Composing with Popular Culture
English 106 First-Year Composition

42115 – ENGL 10600 – 331

Spring 2011
Instructor: Alexandra Hidalgo
Office: HEAV 208. Email:
OFFICE HOURS: Monday 3:25-4:25

Course Website:

Course Description
In this course you will be taught to think rhetorically when developing written and visual documents. You will learn to determine and fulfill the needs of your audience as you create different kinds of texts, as well as to show yourself to be a trustworthy source through your tone and the correct use of research.

We will examine the roles of heroes and superheroes in both our culture and pop culture in order to analyze and create multimodal rhetorical texts.
Course Texts

The Annotated Pride and Prejudice by Jane Austen, Edited by David M. Shapard
compose design advocate by Anne Wysocki and Dennis Lynch
Runaways Vols. 1-3 by Brian K. Vaughan, Adrian Alphona, and Takeshi Miyazawa

All texts are available at Von’s Book Shop at 315 West State Street.

As a class we will watch Carl Deal and Tia Dessin’s 2008 documentary Trouble the Water, Almudena Carracedos’s 2007 documentary Made in L.A., and Ethan and Joel Cohen’s 1998 film The Big Lebowski. The screenings will take place on the evenings that are most convenient to the majority of the students. I will not take attendance at the screenings. If you cannot attend, you can watch the films on your own, but you must make sure to watch them, as they will be pivotal to our class discussion.

You will also print texts that I will email you or post on our course website.

Other Resources
Purdue Writing Lab (HEAV 226)
Digital Learning Collaboratory (Basement of Hicks)
Purdue Libraries:
Computer Labs:

Course Assignments
20% Project 1 Analytical Paper (individual project)
20% Project 2 Video (groups of 3-4 students)
20% Project 3 Website (individual or in pairs)
20% Portfolio
15% Quizzes and In-Class Participation
5% Attendance

100% TOTAL

Tentative Class Schedule

Wednesday, February 23 Project 1 draft due (bring an electronic copy)
Friday, February 25 Project 1 due
Wednesday, March 23 Drafts of Film Plan, Screenplay and Storyboard for Project #2 due
Monday, April 11 Project 2 due
Wednesday, April 20 Project 3 draft due
Monday, April 25 Project 3 due
Thursday, April 28 Portfolio draft due
Sunday, May 1 Portfolio due

Late Work
Workshop drafts must be ready on the day of the workshop to receive any credit. Missed quizzes cannot be made up. A letter grade will be deducted per each day that a project is late.

Students will be expected to show up for every class and pay attention, but I realize that illnesses and other emergencies do come up. Therefore, you may miss five classes or conferences without penalty. After that, one percentage point will be deducted for every class session you miss. If you miss more than ten classes and/or conferences, whether your absences are excused or not, you will receive a failing grade. For extended absences due to medical or family emergencies, you should consult me upon return, if not sooner. A student who attends class but is not participating or paying attention will be counted as absent. Tardiness is inexcusable. Every tardy equals half an absence. The same applies for anyone who leaves class early. Bonus points will be awarded to students who miss fewer than their allotted five absences and who participate responsibly in class. You will receive one extra credit percentage point per each class you attend beyond your allotted five absences. For example, if you miss no classes and have no tardies, you will earn five percentage points.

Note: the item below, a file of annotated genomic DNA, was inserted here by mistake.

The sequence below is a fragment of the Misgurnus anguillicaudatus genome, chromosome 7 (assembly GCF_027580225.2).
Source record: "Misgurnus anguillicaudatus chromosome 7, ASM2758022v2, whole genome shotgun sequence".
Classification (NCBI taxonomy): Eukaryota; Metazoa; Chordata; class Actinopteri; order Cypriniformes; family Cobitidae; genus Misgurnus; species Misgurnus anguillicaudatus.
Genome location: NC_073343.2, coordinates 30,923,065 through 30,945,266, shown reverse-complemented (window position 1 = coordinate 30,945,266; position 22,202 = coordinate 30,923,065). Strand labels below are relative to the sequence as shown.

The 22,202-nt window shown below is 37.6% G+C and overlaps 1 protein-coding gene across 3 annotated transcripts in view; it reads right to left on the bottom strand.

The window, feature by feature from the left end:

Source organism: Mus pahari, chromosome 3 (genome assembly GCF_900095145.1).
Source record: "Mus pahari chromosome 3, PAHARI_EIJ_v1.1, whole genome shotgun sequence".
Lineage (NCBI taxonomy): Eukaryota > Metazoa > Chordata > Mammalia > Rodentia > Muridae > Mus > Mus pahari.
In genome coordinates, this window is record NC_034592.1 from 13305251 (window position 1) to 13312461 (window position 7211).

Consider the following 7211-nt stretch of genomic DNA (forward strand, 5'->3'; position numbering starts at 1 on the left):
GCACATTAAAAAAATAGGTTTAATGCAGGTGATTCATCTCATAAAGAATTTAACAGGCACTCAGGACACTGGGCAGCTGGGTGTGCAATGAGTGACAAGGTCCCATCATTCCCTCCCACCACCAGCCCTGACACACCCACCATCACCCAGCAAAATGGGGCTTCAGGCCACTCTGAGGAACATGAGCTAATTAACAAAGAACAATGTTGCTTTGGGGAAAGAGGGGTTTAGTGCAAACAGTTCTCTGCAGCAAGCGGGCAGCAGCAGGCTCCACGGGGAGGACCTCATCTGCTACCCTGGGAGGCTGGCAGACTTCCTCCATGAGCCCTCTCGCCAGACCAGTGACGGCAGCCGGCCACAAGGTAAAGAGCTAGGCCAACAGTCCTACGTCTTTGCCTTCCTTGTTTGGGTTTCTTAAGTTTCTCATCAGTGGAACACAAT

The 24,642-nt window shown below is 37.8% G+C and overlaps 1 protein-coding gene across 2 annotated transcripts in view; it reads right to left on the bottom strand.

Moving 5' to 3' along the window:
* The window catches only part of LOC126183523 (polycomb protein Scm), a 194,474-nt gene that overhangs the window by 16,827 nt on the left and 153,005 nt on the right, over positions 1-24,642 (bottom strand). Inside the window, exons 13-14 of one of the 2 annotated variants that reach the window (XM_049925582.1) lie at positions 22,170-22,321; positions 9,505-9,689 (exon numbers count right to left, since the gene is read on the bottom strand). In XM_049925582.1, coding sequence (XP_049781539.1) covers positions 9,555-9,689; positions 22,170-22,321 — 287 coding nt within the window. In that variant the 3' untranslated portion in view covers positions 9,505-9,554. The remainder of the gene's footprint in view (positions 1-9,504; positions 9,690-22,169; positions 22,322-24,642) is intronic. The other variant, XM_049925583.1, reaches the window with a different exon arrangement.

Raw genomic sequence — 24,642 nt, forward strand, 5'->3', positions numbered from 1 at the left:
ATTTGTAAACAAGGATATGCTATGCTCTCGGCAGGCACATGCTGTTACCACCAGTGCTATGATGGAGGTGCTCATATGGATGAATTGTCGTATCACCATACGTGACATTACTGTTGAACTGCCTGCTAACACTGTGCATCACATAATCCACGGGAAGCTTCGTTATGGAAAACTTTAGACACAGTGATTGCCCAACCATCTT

I will use our course email list to notify you of important information between class meetings. Plan to check your email account at least once a day. Email is an effective and efficient way to reach me. I will check my email daily. In the event of a major campus emergency, course requirements, deadlines and grading percentages are subject to changes that may result in a revised semester calendar.

Students with Disabilities
Students with disabilities must be registered with Adaptive Programs in the Office of the Dean of Students ( before classroom accommodations can be provided. If you are eligible for academic accommodations because you have a documented disability that will impact your work in this class, please schedule an appointment with me as soon as possible to discuss your needs.

Student Code of Conduct
Purdue University has adopted a Student Code of Conduct ( All students must behave in a mature manner and respect others. You should avoid all disruptions to instruction. Cell phones and ipods must be turned off prior to class time. Do not work on reading or assignments for other classes nor engage in other forms of reading and writing not related to the class. Do not distract others by talking or whispering. You should abstain from packing your things before class time is over.

Academic Dishonesty
Students who knowingly plagiarize will be reported to the Dean of Students. Plagiarism can result in failing the course. For a definition of plagiarism and an explanation of university policies see

The Writing Lab
The Writing Lab offers consultations to graduate and undergraduate students at Purdue. You can visit the Lab for feedback on any aspect of writing, including getting started on an assignment, grammar, or developing an argument. Sessions are thirty minutes long, so come with some specific questions about your assignment. To make an appointment for a consultation, you call at 494-3723 or stop by Heavilon 226. For more information about the Writing Lab, you can visit

Additional Information About English 106 Requirements and Policies
Additional information is available in the ICaP Student Guide, which you can find online at

Course Grade
I will use the scale below in determining your course grade.

Letter Grade Total Points
A+ 97-100
A 94-96
A- 90-93
B+ 87-89
B 84-86
B- 80-83
C+ 77-79
C 74-76
C- 70-73
D+ 67-69
D 65-66
F 0-64

Daily Class Assignments: